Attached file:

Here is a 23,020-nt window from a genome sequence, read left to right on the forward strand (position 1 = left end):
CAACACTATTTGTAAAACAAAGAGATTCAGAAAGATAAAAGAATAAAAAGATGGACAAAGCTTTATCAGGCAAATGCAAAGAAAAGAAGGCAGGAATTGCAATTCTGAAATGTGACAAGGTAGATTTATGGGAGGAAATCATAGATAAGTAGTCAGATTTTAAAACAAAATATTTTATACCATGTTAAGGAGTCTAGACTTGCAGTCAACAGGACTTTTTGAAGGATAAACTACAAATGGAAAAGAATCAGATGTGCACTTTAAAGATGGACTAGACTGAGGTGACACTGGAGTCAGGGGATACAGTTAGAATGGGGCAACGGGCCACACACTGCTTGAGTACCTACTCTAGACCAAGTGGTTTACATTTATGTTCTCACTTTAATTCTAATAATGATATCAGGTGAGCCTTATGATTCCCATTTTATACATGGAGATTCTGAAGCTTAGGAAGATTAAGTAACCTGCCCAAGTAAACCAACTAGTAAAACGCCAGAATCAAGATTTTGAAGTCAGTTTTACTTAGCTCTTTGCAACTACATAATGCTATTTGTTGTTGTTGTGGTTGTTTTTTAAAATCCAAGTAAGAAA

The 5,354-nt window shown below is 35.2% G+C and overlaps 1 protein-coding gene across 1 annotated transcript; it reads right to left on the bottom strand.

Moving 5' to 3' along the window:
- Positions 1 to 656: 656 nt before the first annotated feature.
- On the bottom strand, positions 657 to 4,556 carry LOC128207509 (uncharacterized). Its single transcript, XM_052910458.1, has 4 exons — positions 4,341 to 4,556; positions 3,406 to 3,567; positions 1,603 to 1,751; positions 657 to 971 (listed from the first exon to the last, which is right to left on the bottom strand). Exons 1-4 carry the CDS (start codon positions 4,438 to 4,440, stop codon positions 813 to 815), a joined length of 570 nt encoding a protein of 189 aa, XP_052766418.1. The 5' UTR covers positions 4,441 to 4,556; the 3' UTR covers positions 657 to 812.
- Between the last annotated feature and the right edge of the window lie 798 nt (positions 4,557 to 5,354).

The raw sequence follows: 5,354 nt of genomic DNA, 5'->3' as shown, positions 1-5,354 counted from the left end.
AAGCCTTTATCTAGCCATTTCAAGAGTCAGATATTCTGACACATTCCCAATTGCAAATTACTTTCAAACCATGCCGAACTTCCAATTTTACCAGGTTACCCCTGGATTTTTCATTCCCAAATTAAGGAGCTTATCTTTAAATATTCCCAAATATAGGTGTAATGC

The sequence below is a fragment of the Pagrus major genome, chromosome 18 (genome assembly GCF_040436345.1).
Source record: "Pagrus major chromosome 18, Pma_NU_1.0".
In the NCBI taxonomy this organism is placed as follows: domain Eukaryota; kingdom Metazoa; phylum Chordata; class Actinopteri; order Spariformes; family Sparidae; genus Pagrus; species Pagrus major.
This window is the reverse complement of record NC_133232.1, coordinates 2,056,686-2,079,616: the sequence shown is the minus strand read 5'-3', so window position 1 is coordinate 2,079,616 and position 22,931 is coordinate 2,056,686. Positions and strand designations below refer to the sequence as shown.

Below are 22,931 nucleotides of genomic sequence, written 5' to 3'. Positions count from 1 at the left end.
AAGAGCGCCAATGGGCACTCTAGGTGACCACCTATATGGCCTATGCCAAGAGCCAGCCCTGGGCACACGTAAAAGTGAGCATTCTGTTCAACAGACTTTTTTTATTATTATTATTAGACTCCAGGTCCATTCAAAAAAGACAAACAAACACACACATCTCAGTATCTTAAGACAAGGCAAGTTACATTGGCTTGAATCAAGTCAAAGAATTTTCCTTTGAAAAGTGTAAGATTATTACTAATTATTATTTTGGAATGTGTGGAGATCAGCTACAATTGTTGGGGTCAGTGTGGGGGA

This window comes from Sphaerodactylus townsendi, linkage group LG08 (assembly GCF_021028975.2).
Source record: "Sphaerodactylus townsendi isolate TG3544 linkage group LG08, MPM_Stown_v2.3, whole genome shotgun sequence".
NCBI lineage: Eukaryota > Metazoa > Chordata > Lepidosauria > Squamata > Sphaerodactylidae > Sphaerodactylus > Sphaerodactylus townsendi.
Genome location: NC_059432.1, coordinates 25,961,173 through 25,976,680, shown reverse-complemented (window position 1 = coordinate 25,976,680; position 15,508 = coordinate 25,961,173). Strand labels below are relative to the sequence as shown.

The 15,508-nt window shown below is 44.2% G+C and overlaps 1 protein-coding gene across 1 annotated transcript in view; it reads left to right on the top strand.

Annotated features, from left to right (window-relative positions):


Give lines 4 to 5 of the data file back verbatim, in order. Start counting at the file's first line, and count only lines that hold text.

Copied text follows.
Moving 5' to 3' along the window:
- Positions 1 to 656: 656 nt before the first annotated feature.